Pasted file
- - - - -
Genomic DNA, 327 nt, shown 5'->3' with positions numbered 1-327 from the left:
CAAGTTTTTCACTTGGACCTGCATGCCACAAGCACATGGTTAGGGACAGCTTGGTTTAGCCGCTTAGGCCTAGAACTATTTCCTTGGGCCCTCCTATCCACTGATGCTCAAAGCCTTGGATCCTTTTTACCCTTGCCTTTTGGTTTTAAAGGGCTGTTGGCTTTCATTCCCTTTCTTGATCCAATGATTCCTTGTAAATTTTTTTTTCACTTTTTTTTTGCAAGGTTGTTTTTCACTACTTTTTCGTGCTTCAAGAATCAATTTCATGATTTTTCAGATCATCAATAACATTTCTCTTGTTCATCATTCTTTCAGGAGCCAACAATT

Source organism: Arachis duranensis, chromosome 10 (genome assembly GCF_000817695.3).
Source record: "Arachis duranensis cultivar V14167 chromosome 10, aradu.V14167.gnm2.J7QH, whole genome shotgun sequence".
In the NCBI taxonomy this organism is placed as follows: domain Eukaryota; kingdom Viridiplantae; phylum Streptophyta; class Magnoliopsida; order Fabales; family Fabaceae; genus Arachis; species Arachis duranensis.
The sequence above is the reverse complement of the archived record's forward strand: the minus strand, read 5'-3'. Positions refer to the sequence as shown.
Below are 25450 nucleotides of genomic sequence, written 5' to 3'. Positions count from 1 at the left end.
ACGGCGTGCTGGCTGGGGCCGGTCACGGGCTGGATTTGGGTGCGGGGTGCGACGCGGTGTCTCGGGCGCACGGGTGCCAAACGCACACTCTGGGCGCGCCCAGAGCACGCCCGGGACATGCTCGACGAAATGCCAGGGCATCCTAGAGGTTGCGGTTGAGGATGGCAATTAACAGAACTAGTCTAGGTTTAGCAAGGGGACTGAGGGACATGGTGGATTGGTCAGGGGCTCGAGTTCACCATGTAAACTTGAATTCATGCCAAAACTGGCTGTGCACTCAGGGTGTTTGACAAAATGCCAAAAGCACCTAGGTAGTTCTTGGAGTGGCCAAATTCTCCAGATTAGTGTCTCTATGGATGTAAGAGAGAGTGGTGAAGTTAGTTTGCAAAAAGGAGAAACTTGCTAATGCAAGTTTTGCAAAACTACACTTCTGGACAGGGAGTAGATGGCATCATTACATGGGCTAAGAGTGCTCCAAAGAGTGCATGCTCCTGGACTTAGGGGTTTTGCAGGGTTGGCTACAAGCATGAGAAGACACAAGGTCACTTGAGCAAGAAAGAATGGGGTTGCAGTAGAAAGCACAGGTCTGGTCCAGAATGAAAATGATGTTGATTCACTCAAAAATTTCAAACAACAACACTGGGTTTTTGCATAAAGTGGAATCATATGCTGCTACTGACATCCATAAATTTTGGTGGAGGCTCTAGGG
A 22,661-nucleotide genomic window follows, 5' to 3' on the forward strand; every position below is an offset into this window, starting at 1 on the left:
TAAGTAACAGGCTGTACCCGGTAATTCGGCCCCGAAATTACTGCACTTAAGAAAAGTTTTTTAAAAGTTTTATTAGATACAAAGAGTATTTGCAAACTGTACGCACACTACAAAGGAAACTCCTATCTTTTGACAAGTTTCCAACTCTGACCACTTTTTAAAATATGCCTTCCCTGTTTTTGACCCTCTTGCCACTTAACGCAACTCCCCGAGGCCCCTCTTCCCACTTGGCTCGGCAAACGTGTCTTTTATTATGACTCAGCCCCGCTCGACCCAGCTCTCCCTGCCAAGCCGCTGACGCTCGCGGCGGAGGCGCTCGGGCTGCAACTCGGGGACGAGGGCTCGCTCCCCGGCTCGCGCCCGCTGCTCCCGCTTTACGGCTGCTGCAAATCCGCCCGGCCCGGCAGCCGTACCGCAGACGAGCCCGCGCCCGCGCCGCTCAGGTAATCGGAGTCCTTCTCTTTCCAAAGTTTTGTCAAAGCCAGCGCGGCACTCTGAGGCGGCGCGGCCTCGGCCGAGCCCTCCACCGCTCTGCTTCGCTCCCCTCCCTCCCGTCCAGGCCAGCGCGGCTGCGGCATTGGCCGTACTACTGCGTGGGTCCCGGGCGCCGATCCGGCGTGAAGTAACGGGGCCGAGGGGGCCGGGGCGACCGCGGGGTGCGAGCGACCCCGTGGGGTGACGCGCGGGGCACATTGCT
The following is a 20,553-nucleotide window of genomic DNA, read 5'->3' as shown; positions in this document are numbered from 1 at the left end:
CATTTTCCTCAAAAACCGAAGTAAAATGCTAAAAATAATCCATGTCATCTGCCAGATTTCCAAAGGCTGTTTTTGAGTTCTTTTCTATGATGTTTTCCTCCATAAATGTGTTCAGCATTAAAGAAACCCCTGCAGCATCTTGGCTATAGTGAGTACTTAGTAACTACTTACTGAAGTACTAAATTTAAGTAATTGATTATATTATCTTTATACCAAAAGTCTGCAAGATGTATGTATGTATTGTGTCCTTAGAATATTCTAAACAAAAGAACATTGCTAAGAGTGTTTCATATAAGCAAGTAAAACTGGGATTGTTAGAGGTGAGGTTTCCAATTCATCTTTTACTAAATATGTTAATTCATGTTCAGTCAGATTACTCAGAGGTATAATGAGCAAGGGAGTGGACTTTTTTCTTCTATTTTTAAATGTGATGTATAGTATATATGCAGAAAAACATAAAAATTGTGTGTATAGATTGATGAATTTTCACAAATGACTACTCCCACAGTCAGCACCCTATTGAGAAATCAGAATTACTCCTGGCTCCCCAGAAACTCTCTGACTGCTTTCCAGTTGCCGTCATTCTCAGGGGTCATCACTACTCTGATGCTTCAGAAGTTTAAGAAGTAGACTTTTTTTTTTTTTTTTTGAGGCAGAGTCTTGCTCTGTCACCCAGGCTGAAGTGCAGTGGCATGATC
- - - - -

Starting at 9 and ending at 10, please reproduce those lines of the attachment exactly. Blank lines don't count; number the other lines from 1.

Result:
A 22,661-nucleotide genomic window follows, 5' to 3' on the forward strand; every position below is an offset into this window, starting at 1 on the left:
TAAGTAACAGGCTGTACCCGGTAATTCGGCCCCGAAATTACTGCACTTAAGAAAAGTTTTTTAAAAGTTTTATTAGATACAAAGAGTATTTGCAAACTGTACGCACACTACAAAGGAAACTCCTATCTTTTGACAAGTTTCCAACTCTGACCACTTTTTAAAATATGCCTTCCCTGTTTTTGACCCTCTTGCCACTTAACGCAACTCCCCGAGGCCCCTCTTCCCACTTGGCTCGGCAAACGTGTCTTTTATTATGACTCAGCCCCGCTCGACCCAGCTCTCCCTGCCAAGCCGCTGACGCTCGCGGCGGAGGCGCTCGGGCTGCAACTCGGGGACGAGGGCTCGCTCCCCGGCTCGCGCCCGCTGCTCCCGCTTTACGGCTGCTGCAAATCCGCCCGGCCCGGCAGCCGTACCGCAGACGAGCCCGCGCCCGCGCCGCTCAGGTAATCGGAGTCCTTCTCTTTCCAAAGTTTTGTCAAAGCCAGCGCGGCACTCTGAGGCGGCGCGGCCTCGGCCGAGCCCTCCACCGCTCTGCTTCGCTCCCCTCCCTCCCGTCCAGGCCAGCGCGGCTGCGGCATTGGCCGTACTACTGCGTGGGTCCCGGGCGCCGATCCGGCGTGAAGTAACGGGGCCGAGGGGGCCGGGGCGACCGCGGGGTGCGAGCGACCCCGTGGGGTGACGCGCGGGGCACATTGCT